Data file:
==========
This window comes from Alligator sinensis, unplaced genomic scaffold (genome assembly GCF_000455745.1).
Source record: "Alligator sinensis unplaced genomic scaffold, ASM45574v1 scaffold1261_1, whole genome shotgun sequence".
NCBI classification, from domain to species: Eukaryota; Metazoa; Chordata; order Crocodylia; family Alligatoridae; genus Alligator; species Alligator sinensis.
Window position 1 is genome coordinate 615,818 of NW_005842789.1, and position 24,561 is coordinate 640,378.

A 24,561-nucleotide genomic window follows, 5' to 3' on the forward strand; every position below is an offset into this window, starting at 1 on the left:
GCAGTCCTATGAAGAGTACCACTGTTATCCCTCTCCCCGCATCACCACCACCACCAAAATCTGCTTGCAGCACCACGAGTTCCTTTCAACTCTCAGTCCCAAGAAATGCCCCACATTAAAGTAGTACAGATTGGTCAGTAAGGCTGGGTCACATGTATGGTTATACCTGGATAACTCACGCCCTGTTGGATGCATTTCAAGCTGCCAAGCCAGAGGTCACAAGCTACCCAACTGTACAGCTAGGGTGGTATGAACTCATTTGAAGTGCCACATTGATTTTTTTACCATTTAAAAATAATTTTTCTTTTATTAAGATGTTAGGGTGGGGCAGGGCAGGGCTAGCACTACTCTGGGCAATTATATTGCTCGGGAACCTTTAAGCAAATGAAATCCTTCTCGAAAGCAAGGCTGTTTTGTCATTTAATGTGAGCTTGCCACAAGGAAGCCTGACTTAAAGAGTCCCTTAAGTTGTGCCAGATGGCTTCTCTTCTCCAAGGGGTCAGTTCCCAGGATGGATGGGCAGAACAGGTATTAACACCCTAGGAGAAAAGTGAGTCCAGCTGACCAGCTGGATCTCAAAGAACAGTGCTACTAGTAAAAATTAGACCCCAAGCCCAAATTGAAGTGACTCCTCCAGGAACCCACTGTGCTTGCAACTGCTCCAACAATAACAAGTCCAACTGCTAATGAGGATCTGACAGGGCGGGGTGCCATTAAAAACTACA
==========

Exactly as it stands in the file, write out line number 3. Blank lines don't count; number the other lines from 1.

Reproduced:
NCBI classification, from domain to species: Eukaryota; Metazoa; Chordata; order Crocodylia; family Alligatoridae; genus Alligator; species Alligator sinensis.